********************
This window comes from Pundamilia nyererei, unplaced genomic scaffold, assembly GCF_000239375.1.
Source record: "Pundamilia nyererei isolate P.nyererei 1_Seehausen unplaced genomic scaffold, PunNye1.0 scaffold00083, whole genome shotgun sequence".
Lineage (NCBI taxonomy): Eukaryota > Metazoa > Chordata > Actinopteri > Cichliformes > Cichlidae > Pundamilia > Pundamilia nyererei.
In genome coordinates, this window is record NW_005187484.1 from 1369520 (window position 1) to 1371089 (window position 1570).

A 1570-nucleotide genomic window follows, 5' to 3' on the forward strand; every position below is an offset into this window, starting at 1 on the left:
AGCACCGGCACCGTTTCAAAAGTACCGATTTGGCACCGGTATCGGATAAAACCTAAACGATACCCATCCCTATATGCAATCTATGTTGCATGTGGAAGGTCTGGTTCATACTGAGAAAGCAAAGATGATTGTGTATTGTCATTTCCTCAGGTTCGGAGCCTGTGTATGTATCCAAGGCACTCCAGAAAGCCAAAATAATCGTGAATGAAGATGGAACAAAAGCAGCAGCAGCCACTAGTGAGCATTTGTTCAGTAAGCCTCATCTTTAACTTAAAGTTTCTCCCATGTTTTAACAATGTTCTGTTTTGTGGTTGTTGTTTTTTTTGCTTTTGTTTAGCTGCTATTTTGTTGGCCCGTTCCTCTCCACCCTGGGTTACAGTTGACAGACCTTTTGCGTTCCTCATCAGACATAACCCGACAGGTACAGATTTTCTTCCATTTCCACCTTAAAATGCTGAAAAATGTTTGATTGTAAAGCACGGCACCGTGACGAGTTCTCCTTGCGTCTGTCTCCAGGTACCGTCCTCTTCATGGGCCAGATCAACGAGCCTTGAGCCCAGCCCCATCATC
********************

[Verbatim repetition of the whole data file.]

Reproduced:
This window comes from Pundamilia nyererei, unplaced genomic scaffold, assembly GCF_000239375.1.
Source record: "Pundamilia nyererei isolate P.nyererei 1_Seehausen unplaced genomic scaffold, PunNye1.0 scaffold00083, whole genome shotgun sequence".
Lineage (NCBI taxonomy): Eukaryota > Metazoa > Chordata > Actinopteri > Cichliformes > Cichlidae > Pundamilia > Pundamilia nyererei.
In genome coordinates, this window is record NW_005187484.1 from 1369520 (window position 1) to 1371089 (window position 1570).

A 1570-nucleotide genomic window follows, 5' to 3' on the forward strand; every position below is an offset into this window, starting at 1 on the left:
AGCACCGGCACCGTTTCAAAAGTACCGATTTGGCACCGGTATCGGATAAAACCTAAACGATACCCATCCCTATATGCAATCTATGTTGCATGTGGAAGGTCTGGTTCATACTGAGAAAGCAAAGATGATTGTGTATTGTCATTTCCTCAGGTTCGGAGCCTGTGTATGTATCCAAGGCACTCCAGAAAGCCAAAATAATCGTGAATGAAGATGGAACAAAAGCAGCAGCAGCCACTAGTGAGCATTTGTTCAGTAAGCCTCATCTTTAACTTAAAGTTTCTCCCATGTTTTAACAATGTTCTGTTTTGTGGTTGTTGTTTTTTTTGCTTTTGTTTAGCTGCTATTTTGTTGGCCCGTTCCTCTCCACCCTGGGTTACAGTTGACAGACCTTTTGCGTTCCTCATCAGACATAACCCGACAGGTACAGATTTTCTTCCATTTCCACCTTAAAATGCTGAAAAATGTTTGATTGTAAAGCACGGCACCGTGACGAGTTCTCCTTGCGTCTGTCTCCAGGTACCGTCCTCTTCATGGGCCAGATCAACGAGCCTTGAGCCCAGCCCCATCATC